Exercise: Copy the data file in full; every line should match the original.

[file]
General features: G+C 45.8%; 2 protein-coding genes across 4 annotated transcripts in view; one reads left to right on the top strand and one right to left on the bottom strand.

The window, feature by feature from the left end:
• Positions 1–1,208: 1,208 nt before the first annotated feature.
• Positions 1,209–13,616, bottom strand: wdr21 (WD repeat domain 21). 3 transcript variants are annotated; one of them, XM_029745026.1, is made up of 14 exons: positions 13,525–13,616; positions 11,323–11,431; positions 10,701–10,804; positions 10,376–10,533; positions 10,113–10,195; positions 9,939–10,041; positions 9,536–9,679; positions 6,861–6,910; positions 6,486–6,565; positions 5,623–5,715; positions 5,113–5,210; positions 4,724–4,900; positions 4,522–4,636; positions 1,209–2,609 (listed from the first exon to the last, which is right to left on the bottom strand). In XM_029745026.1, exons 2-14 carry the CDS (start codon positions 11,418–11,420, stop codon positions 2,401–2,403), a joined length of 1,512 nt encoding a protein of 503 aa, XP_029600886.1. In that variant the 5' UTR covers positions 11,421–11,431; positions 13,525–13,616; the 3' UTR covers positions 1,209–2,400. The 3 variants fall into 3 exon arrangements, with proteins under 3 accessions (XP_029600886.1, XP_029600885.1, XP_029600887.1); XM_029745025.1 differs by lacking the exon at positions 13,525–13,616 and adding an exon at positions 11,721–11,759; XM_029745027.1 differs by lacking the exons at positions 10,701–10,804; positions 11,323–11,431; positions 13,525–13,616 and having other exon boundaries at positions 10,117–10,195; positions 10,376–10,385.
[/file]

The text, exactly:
General features: G+C 45.8%; 2 protein-coding genes across 4 annotated transcripts in view; one reads left to right on the top strand and one right to left on the bottom strand.

The window, feature by feature from the left end:
• Positions 1–1,208: 1,208 nt before the first annotated feature.
• Positions 1,209–13,616, bottom strand: wdr21 (WD repeat domain 21). 3 transcript variants are annotated; one of them, XM_029745026.1, is made up of 14 exons: positions 13,525–13,616; positions 11,323–11,431; positions 10,701–10,804; positions 10,376–10,533; positions 10,113–10,195; positions 9,939–10,041; positions 9,536–9,679; positions 6,861–6,910; positions 6,486–6,565; positions 5,623–5,715; positions 5,113–5,210; positions 4,724–4,900; positions 4,522–4,636; positions 1,209–2,609 (listed from the first exon to the last, which is right to left on the bottom strand). In XM_029745026.1, exons 2-14 carry the CDS (start codon positions 11,418–11,420, stop codon positions 2,401–2,403), a joined length of 1,512 nt encoding a protein of 503 aa, XP_029600886.1. In that variant the 5' UTR covers positions 11,421–11,431; positions 13,525–13,616; the 3' UTR covers positions 1,209–2,400. The 3 variants fall into 3 exon arrangements, with proteins under 3 accessions (XP_029600886.1, XP_029600885.1, XP_029600887.1); XM_029745025.1 differs by lacking the exon at positions 13,525–13,616 and adding an exon at positions 11,721–11,759; XM_029745027.1 differs by lacking the exons at positions 10,701–10,804; positions 11,323–11,431; positions 13,525–13,616 and having other exon boundaries at positions 10,117–10,195; positions 10,376–10,385.